By TIM BULLARD
GARDEN CITY — Father Henry Burke, who formally retired from active ministry six years ago, still works hard and does what he loves, whether that be filling in for priests in the Pee Dee Deanery or playing clarinet for the North Myrtle Beach Community Band.
The pastor who once played his clarinet during Mass at St. James Church in Conway and now celebrates liturgies in Summerton and Santee also performs with the Stardusters big band group at the Blue Crab Festival in Little River and the St. Patrick’s Day parade in North Myrtle Beach.
Born in 1918 in Red Bank, N.J., the home of Count Basie, the priest, who listens to classical as well as popular music, was educated in a religious environment. “I went to a Catholic school from year one.”
From the first day, the young Henry declared, “One day I’ll be Father Burke.”
Things went along well and Father Burke eventually got into the music business, playing the flute, baritone sax, and alto sax for the Major Bowers Amateur Unit in New York on the radio. “It was a good sideline,” he said, adding that Frank Sinatra even appeared on the show.
Then, in his graduation year of high school, Father Burke’s mother, Mary, died. “That made me think a great deal,” he said, alluding to how the event impacted his decision to explore the priesthood.
The cleric recalled that his sister Agnes later took him out for a car ride where she said, “Look, I’ll send you to college, but you’ve got to be a priest.”
Father Burke subsequently enrolled at St. Charles College in Catonsville, Md., before entering Immaculate Conception Seminary in Darlington, N.J. It was there he met Father Howard Bishop, a pastor from the Archdiocese of Baltimore who founded the Glenmary Home Missioners in 1935 to minister to rural America.
“Father Bishop came around and talked to us, and I got very interested in his organization, so I joined his society,” said Father Burke.
He was ordained to the priesthood on March 17, 1945, in Trenton, N.J., by Bishop William A. Griffin. As a Glenmary Home Missioner, he spent two years in Statesboro, Ga., and another two years in Ohio before being assigned as pastor at St. Peter Church in Cheraw in 1949.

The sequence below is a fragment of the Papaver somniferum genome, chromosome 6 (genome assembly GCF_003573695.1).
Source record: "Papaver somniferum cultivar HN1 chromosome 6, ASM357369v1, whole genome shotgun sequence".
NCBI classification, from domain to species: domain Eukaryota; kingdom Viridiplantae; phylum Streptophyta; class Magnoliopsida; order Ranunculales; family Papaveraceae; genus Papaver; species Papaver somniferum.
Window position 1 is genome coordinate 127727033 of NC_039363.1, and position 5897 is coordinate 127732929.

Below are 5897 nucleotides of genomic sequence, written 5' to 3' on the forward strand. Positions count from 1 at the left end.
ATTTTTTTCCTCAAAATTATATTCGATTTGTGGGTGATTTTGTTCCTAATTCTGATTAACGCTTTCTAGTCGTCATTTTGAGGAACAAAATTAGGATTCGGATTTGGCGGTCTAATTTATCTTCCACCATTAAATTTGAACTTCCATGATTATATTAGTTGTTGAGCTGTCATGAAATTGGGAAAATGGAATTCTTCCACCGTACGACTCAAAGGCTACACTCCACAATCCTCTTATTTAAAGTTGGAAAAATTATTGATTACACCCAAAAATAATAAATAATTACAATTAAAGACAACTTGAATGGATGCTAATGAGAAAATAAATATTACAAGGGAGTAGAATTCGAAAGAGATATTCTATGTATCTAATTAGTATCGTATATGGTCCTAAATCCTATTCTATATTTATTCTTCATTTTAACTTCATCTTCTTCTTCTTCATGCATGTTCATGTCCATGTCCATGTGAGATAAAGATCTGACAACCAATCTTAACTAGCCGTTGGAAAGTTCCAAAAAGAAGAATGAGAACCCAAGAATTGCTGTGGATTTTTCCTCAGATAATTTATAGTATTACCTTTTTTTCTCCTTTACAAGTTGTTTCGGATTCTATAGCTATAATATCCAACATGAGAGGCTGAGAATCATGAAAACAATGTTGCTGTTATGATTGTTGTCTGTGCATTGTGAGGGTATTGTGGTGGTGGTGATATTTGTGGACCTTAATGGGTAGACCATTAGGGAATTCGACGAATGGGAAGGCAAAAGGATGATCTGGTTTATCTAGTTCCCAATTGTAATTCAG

The priest began to raise money to fix the church up. He soon got permission from Father Bishop to become a diocesan priest in South Carolina — that was 1950.
Over the next five decades, he served as a pastor of St. Ann in Kingstree, Our Lady Star of the Sea in North Myrtle Beach, Our Lady of Lourdes in Greenwood, St. Peter in Beaufort, Our Lady of the Hills in Columbia, St. Peter in Columbia, St. Mark in Newberry, St. Andrew in Myrtle Beach, St. Anthony in Ridgeland, St. Mary in Hampton, both St. Mary and St. Cyprian in Georgetown, and administrator of St. James in Conway.
Father Burke is now 83 and has been officially retired since 1995, yet he shows no sign of slowing down.
“I fill in at Lake City,” he said. “They have a good group over there.”
It is a parish where Hispanic ministry is especially strong. “They have almost 200 people at 5:30 Mass every Sunday. I think the Spanish people are great. It’s a new life for them, not only a new country but a new faith. They are learning to appreciate their faith. In years to come they will have their own parishes and outnumber the rest of us,” he said.
The priest is fluent in Spanish, having obtained a degree in the language from the University of South Carolina while serving two parishes in Columbia in the mid-’70s.
Father Burke attributes the change in the church in the Palmetto State since the ’50s to an influx of people from places such as Michigan and Ohio.
“Now it’s different. The people coming from the north have made a big difference. It’s not so much a mission diocese anymore. It was once. It is no more. It’s on it’s own now. That’s a big difference.”